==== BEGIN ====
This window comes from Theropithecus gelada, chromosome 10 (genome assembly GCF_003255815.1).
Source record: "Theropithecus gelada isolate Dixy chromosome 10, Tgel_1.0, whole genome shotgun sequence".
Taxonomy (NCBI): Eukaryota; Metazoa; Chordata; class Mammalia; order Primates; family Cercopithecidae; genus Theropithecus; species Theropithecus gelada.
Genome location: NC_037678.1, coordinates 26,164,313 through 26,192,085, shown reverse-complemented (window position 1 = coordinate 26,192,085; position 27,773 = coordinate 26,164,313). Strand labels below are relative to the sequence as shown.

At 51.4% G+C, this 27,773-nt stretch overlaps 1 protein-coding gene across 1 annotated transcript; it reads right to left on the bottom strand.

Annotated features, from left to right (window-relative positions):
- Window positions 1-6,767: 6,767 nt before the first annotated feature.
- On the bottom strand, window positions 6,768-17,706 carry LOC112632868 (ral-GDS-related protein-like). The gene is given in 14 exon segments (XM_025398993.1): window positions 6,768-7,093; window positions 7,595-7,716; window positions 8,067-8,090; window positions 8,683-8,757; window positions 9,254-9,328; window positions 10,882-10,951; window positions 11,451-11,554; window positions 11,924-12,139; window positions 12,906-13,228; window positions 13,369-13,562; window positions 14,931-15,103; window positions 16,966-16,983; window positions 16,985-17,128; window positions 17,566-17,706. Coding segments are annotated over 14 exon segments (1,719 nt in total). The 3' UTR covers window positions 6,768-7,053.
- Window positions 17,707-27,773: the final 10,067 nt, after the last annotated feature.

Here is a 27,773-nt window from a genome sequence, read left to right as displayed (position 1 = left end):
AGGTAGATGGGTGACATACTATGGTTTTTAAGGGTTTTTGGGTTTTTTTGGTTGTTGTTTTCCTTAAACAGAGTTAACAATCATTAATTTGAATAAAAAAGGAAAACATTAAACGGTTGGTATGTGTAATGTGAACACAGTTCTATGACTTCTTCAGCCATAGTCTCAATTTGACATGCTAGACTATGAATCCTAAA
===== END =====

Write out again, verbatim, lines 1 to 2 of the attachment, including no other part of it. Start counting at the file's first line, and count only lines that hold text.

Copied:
This window comes from Theropithecus gelada, chromosome 10 (genome assembly GCF_003255815.1).
Source record: "Theropithecus gelada isolate Dixy chromosome 10, Tgel_1.0, whole genome shotgun sequence".